Street signs on Cornwell Road, looking across the play area. Photo: Andrew Roberts, 20 November 2015.
Cornwell Road is one of the roads in the Clay Farm development in the south of Trumpington. Part of the Abode and Paragon developments, Cornwell Road is the first turn to the right off Hobson Avenue, continuing from the Abode development into the Paragon development and forming the western and northern sides of the central play area. The road has a number of arms, forming a sort of inverted F shape. The homes were constructed in 2012-14 and occupied from 2013.
Cornwell Road. Source: © OpenStreetMap contributors (Howard Slatter).
Randall Evans gave a presentation about the origin of the name ‘Cornwell Road’ at the Local History Group meeting on 12 November 2015. It is one of a number of streets named after local families, in this case the Cornwell family that was involved with farming in Trumpington from the 1930s to the 1970s.
Street signs at the junction of Cornwell Road and Ellis Road. Photo: Andrew Roberts, 20 November 2015.
Street signs at the junction of Fawcett Road and Cornwell Road. Photo: Andrew Roberts, 20 November 2015.
Street signs at the junction of Cornwell Road near the play area. Photo: Andrew Roberts, 20 November 2015.
The name Cornwell was not uncommon for a farmer (presumably, if they grew corn well!), for example, the Wendens Ambo entry in the 1874 Post Office Directory of Essex lists Thomas Cornwell, farmer, Wenden Hall, and William Cornwell, farmer, Wenden Place.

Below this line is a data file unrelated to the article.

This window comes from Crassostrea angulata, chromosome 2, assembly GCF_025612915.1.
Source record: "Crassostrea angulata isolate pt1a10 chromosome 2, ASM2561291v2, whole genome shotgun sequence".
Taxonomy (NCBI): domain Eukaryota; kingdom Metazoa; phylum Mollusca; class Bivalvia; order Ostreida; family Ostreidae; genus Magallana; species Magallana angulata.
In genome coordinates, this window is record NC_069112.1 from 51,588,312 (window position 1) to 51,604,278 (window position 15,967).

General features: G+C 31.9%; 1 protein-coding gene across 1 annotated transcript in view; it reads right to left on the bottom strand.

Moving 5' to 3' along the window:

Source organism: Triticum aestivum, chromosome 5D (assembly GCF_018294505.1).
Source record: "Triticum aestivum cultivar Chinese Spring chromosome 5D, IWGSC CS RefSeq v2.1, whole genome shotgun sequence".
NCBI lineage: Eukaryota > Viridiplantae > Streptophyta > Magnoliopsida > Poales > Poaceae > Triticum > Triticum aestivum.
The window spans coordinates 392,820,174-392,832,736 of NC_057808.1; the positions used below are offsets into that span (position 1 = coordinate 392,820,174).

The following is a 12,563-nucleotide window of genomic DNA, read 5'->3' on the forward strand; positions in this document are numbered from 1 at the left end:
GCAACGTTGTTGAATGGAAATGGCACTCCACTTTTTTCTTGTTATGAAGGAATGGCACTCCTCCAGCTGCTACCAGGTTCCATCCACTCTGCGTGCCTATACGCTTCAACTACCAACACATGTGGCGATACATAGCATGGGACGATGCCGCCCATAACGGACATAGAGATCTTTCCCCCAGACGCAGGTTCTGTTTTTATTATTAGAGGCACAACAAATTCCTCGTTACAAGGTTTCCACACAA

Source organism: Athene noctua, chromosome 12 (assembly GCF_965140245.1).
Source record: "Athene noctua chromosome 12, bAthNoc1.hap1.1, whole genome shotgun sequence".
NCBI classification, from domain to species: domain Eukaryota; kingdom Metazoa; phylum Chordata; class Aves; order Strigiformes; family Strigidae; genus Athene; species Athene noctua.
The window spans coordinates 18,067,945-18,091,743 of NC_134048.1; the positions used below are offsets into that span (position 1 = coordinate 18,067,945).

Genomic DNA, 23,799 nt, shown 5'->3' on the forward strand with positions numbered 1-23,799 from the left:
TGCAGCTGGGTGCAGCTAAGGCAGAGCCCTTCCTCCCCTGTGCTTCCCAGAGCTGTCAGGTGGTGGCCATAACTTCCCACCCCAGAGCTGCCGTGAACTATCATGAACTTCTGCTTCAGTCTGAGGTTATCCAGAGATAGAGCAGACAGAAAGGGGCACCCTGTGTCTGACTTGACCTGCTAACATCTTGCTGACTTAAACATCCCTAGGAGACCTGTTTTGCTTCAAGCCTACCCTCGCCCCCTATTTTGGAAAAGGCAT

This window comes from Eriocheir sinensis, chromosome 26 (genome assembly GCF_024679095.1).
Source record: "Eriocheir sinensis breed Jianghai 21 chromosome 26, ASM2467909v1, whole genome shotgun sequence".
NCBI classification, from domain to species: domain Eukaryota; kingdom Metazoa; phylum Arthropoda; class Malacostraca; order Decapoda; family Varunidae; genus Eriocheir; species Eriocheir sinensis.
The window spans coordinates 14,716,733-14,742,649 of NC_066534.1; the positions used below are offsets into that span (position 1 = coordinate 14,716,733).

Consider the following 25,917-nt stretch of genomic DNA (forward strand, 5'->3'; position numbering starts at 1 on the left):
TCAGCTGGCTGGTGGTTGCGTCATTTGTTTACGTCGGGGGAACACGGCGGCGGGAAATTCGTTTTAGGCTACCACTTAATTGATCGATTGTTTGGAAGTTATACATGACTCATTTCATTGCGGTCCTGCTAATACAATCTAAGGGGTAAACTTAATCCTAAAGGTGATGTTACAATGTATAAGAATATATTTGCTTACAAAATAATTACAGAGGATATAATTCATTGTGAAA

When the parish of Trumpington was enclosed in 1804-09, the farmland to the east of the village on both sides of Hobson’s Brook and south of Long Road was awarded to F.C.J. Pemberton, and known as Manor Farm and Clay Farm.
Manor Farm, Clay Farm and Trinity Farm, 1950s.
The Cornwells remembered in the name of the road were two of Trumpington’s tenant farmers. Reginald John Cornwell worked on his father Robert Ephraim Cornwell’ s farm at Lode near Newmarket. He and his father took over the tenancy of Manor Farm in 1929. The core of Manor Farm was developed as housing and the King George V playing field and Fawcett School in the mid 20th century and some of the earliest residents who moved in to new houses still live in the village. Manor Farm House was near the Village Hall; it was demolished in 1968-71 and Beverley Way constructed across the site.
In 1931, Robert Ephraim and Reg Cornwell also took over the tenancy of Clay Farm. Clay Farm was in the east of the parish, either side of Hobson’s Brook, limited to the east by the Great Northern railway line. The farm was also cut by the Cambridge to Bedford part of the London & North Western railway line, the railway route now used by the busway. The farm extended to the south beyond the line of Addenbrooke’s Road. Clay Farm house had been built in the 19th century, after enclosure, to the south of Long Road.
Reg Cornwell drilling sugar beet on Clay Farm, 1940. Photograph from Rachel Tarry, Trumpington Past & Present , p. 25.
Unfortunately Cornwell senior died in late 1932 and Reg carried on working both farms. During World War II, Reg Cornwell supplied milk to the soldiers in the army camp just off Long Road. By renting more land from the Pemberton estate, Trinity Farm, Reg was able to farm right up to Hills Road and as far as the railway line on the north side. Reg Cornwell died in 1973.